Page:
Nevertheless, the episode moves forward to its most exciting turn of events, built around Durst’s oldest friend and lawyer, Stewart Altman, and Altman’s wife, Emily, who had known him for over 40 years. Investigators had known for a long time that Durst was in California at the time of Berman’s murder, but he had flown into San Francisco, not Los Angeles; the two cities are a significant stretch of coastline away from each other. Lewin and his team attempt to pry information out of Durst’s second wife, Debrah Lee Charatan, but that effort goes nowhere owing to spousal privilege. (A privilege, the film emphasizes, that was established by the two getting married in an office with no witnesses on December 11, 2000, about two weeks before Berman’s murder.) So attention shifts to the Altmans, who prove only slightly less vexing to interrogate. Even establishing that Stewart isn’t bound by attorney-client privilege takes a special motion.

The courtroom footage involving the Altmans is astounding — Stewart’s is an absurdist comedy, and Emily’s is a high drama. As a lawyer himself, Stewart knows well how to bob and weave on the stand without perjuring himself and without giving prosecutors anything they can use. That means wasting time over the definition of the word confidant — shades of Bill Clinton saying, “It depends on what the definition of is is” — and getting ridiculously vague over the Lexus that Durst gifted the Altmans, which Stewart says had “four doors.” He even complains to the judge about needing the questioning to move along because he has to return to New York for his law practice. He succeeds in filibustering his way out of incriminating his buddy.

Emily proves to be less practiced. She’s nervous in her pretrial interactions with investigators, and Lewin feels nerves from the defense team, too, that she might be hiding some damaging information. Sure enough, when Lewin asks Emily on the stand about whether Durst had told her he was in Los Angeles, she doesn’t say “no” but “God, I wish I could remember,” which is enough of a crack for Lewin to wedge through aggressively. With the defense objecting strenuously and futilely about Emily being under attorney-client privilege, she ends up placing Durst at the Beverly Hilton in Los Angeles at the time of the murder — a fact that he’d spent 19 years denying.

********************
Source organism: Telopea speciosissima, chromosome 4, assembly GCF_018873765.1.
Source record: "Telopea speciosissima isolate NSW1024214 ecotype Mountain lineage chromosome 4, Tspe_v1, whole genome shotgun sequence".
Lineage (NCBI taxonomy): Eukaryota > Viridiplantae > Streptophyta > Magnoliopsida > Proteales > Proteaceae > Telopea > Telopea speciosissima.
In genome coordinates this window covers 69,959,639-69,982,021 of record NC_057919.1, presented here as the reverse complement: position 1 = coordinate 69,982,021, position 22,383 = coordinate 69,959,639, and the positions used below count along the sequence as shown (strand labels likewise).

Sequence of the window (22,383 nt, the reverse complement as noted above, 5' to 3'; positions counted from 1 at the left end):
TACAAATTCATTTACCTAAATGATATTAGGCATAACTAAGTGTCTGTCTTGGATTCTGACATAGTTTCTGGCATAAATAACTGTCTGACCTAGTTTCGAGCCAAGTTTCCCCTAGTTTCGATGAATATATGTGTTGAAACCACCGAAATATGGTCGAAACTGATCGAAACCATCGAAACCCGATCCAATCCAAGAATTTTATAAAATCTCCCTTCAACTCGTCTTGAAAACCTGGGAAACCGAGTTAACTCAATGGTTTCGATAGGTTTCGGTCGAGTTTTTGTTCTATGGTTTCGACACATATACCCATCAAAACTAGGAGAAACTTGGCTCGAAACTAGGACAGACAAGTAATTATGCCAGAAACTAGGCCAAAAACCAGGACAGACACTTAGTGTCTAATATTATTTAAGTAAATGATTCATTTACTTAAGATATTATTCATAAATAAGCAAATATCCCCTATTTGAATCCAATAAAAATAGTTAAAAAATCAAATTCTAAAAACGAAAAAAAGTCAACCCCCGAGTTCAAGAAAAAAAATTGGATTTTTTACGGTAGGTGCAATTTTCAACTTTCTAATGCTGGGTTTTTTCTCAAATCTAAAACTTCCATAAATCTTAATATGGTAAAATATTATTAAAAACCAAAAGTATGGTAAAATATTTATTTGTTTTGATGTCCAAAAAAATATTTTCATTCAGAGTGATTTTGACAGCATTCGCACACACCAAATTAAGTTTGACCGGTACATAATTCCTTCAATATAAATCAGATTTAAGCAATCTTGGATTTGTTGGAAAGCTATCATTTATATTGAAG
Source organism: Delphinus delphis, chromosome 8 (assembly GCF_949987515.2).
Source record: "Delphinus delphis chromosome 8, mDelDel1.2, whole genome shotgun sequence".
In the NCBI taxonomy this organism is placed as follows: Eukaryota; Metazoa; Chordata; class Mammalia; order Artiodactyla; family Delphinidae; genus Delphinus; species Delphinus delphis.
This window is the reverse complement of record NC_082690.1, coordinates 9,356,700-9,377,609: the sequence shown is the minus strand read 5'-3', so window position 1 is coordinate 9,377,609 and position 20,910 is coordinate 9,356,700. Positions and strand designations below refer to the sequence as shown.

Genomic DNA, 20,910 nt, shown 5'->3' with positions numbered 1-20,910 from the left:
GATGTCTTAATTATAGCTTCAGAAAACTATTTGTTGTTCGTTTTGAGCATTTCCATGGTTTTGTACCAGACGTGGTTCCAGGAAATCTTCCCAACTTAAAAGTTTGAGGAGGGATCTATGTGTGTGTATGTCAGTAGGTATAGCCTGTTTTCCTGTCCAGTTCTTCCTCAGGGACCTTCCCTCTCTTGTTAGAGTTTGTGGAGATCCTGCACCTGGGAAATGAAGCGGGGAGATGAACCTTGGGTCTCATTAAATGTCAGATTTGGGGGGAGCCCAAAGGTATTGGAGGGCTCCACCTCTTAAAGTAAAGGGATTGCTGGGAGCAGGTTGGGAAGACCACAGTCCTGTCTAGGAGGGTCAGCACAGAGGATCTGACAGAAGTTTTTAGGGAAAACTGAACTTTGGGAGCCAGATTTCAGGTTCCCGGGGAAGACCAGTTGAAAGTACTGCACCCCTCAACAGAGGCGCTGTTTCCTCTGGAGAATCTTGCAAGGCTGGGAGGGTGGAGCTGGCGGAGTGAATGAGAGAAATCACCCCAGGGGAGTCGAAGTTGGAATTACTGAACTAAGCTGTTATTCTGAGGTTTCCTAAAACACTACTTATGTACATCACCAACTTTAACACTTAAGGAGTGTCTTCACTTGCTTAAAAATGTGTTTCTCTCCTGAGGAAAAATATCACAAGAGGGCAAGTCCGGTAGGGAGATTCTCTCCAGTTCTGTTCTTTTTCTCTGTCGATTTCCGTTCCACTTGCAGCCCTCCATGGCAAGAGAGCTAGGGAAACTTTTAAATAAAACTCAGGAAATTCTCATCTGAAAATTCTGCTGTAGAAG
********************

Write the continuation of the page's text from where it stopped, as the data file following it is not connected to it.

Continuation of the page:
From there, the unthinkable happens. Durst concedes the point that he in fact wrote the cadaver note. So the defense goes from Durst, not Los Angeles, not writing that incriminating note, to Durst actually discovering his friend’s body and alerting the police in a bid to avert suspicion. That’s a much fishier defense, one that his lawyer, Dick DeGuerin, seems to admit without words is not the wisest tactic for them to take. Worse still, the likelihood of Durst himself taking the stand now increases, raising the possibility that he’ll trip up under questioning against lawyers who are far more professionally skilled at getting incriminating responses than Andrew Jarecki.

“It is the defendant’s choice,” DeGuerin explains to Jarecki when asked about Durst testifying. This is another way of saying that the choice was definitely not DeGuerin’s.

• When asked if Durst told her why he wanted her to marry him, Charatan gives seemingly the longest pause in human history before saying “no.” Truly a love story for the ages.

• Love Durst’s ungainly yearbook quote: “We DURST not criticize this Bob/Whose activities make him stand out from the mob.”

• Emily Altman: “Jewish, wealthy men don’t kill people — not when they’re friendly with my husband since high school.” Very specific definition of who is and is not capable of murder.

• The prison calls between Durst and Stewart Altman, used as part of a motion to separate him from Durst’s defense team, are comically banal, from long conversations about what’s on TV to Durst talking about the “giant dump” he took that morning. The judge deadpans, “It was not a professional context.”

• Durst bitterly recounting and mocking Emily’s testimony in a prison call does not exactly make him seem like an innocent man. “Well, they were never known for their brilliance,” he says of the Altmans.